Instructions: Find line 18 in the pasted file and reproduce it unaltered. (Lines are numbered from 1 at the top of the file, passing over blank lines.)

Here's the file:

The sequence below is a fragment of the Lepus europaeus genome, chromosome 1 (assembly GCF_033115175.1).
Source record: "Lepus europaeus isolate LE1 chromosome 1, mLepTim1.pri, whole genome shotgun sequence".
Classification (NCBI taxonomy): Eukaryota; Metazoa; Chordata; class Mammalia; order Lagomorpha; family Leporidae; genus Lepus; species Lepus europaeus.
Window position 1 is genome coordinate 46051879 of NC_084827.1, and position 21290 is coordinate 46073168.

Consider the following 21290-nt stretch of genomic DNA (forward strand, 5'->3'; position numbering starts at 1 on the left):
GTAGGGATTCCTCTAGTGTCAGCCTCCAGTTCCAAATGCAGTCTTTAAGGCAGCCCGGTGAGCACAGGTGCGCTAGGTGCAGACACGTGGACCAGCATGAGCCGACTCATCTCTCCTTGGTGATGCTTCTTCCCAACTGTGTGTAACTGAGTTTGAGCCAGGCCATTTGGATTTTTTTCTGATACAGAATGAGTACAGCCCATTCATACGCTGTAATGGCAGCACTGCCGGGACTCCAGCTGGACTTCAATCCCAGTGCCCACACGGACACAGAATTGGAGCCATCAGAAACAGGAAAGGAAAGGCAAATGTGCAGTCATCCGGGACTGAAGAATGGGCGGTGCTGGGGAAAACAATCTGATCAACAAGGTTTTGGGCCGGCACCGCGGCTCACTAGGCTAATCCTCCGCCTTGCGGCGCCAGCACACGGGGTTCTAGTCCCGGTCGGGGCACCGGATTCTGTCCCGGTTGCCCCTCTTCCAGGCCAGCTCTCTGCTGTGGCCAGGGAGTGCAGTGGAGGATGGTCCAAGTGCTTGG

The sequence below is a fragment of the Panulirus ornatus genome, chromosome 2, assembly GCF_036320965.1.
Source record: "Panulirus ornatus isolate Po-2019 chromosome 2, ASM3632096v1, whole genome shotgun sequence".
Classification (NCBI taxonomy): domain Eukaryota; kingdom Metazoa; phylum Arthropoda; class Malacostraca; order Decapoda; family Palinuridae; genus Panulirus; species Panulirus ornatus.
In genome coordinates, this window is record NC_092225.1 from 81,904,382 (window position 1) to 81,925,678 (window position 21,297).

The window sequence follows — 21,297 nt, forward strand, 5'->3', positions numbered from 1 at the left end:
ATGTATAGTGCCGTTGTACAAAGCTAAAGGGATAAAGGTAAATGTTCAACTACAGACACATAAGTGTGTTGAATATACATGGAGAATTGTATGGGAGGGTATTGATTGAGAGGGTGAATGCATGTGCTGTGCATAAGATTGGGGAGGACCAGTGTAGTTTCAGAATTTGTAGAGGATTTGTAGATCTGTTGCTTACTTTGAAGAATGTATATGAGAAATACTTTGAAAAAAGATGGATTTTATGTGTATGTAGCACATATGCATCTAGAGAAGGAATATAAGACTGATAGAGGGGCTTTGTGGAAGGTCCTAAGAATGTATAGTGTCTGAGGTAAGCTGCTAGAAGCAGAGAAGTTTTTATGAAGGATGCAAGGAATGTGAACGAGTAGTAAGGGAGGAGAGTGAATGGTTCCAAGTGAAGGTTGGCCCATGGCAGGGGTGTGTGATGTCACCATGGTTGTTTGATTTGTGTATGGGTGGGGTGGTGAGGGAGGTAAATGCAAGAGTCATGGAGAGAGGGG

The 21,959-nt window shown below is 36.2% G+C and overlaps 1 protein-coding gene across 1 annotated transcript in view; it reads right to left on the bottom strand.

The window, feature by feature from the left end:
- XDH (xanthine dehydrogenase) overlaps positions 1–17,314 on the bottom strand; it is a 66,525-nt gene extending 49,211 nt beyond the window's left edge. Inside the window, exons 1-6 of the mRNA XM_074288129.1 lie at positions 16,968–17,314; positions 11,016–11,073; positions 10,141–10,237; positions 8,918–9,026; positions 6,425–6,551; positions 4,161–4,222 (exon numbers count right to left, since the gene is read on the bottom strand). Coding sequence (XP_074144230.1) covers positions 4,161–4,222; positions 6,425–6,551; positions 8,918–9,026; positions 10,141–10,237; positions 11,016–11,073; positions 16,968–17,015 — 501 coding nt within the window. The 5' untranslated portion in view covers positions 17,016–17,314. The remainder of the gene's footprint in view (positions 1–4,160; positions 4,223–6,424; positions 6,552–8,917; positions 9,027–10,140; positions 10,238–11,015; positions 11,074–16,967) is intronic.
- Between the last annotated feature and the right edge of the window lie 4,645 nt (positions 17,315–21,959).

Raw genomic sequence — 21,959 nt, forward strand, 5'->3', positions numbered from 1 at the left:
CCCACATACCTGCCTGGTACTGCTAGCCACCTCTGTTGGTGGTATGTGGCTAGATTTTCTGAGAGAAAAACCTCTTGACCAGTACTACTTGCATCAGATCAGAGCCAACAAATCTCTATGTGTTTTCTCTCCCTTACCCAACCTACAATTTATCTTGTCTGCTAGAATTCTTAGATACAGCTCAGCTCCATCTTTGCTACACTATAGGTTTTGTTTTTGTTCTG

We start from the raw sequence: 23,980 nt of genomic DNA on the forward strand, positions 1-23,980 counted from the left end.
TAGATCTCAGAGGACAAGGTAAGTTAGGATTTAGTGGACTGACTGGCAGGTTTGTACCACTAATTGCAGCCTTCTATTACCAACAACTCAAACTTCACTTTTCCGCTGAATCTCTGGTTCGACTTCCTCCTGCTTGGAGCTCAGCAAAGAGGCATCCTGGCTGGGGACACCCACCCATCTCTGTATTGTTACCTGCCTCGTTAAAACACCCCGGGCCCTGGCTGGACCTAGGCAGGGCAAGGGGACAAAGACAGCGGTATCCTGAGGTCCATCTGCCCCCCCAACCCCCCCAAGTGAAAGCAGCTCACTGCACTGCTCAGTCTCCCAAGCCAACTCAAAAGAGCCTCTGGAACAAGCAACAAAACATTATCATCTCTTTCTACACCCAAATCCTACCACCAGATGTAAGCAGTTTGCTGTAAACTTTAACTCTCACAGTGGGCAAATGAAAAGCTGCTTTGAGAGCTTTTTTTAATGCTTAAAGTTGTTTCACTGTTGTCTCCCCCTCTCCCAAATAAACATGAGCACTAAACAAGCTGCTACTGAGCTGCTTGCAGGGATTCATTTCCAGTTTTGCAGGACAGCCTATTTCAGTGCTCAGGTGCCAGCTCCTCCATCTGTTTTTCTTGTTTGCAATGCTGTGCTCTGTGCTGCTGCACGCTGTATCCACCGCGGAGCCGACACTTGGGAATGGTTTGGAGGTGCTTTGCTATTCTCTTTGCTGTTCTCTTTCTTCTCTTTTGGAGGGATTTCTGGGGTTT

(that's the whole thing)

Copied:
CCCACATACCTGCCTGGTACTGCTAGCCACCTCTGTTGGTGGTATGTGGCTAGATTTTCTGAGAGAAAAACCTCTTGACCAGTACTACTTGCATCAGATCAGAGCCAACAAATCTCTATGTGTTTTCTCTCCCTTACCCAACCTACAATTTATCTTGTCTGCTAGAATTCTTAGATACAGCTCAGCTCCATCTTTGCTACACTATAGGTTTTGTTTTTGTTCTG